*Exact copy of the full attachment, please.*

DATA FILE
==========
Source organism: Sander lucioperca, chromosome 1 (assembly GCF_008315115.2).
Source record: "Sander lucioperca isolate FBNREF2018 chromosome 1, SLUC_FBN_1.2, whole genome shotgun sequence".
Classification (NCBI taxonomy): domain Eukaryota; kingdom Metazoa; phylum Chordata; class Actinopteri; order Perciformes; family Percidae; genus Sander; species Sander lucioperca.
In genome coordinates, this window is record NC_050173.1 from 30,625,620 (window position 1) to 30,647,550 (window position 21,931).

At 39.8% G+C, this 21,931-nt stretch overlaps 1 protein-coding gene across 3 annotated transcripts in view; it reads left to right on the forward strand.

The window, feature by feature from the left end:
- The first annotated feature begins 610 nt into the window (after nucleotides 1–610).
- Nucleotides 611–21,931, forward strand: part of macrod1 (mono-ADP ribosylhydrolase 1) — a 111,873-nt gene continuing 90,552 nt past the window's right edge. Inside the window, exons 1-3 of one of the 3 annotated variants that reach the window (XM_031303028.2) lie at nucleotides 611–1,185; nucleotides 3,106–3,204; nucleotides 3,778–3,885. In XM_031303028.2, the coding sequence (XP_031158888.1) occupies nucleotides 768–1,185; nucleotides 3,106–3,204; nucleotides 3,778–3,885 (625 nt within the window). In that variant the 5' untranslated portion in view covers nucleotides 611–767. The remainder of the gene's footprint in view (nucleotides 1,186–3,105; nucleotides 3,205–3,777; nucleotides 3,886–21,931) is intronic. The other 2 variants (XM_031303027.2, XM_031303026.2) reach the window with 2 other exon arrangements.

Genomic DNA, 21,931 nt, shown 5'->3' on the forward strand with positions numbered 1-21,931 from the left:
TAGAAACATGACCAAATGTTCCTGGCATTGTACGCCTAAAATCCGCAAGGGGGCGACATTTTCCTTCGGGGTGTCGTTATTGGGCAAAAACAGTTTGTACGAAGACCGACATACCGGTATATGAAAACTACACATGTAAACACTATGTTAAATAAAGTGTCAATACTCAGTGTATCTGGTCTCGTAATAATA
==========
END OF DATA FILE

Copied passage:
Source organism: Sander lucioperca, chromosome 1 (assembly GCF_008315115.2).
Source record: "Sander lucioperca isolate FBNREF2018 chromosome 1, SLUC_FBN_1.2, whole genome shotgun sequence".
Classification (NCBI taxonomy): domain Eukaryota; kingdom Metazoa; phylum Chordata; class Actinopteri; order Perciformes; family Percidae; genus Sander; species Sander lucioperca.
In genome coordinates, this window is record NC_050173.1 from 30,625,620 (window position 1) to 30,647,550 (window position 21,931).

At 39.8% G+C, this 21,931-nt stretch overlaps 1 protein-coding gene across 3 annotated transcripts in view; it reads left to right on the forward strand.

The window, feature by feature from the left end:
- The first annotated feature begins 610 nt into the window (after nucleotides 1–610).
- Nucleotides 611–21,931, forward strand: part of macrod1 (mono-ADP ribosylhydrolase 1) — a 111,873-nt gene continuing 90,552 nt past the window's right edge. Inside the window, exons 1-3 of one of the 3 annotated variants that reach the window (XM_031303028.2) lie at nucleotides 611–1,185; nucleotides 3,106–3,204; nucleotides 3,778–3,885. In XM_031303028.2, the coding sequence (XP_031158888.1) occupies nucleotides 768–1,185; nucleotides 3,106–3,204; nucleotides 3,778–3,885 (625 nt within the window). In that variant the 5' untranslated portion in view covers nucleotides 611–767. The remainder of the gene's footprint in view (nucleotides 1,186–3,105; nucleotides 3,205–3,777; nucleotides 3,886–21,931) is intronic. The other 2 variants (XM_031303027.2, XM_031303026.2) reach the window with 2 other exon arrangements.

Genomic DNA, 21,931 nt, shown 5'->3' on the forward strand with positions numbered 1-21,931 from the left:
TAGAAACATGACCAAATGTTCCTGGCATTGTACGCCTAAAATCCGCAAGGGGGCGACATTTTCCTTCGGGGTGTCGTTATTGGGCAAAAACAGTTTGTACGAAGACCGACATACCGGTATATGAAAACTACACATGTAAACACTATGTTAAATAAAGTGTCAATACTCAGTGTATCTGGTCTCGTAATAATA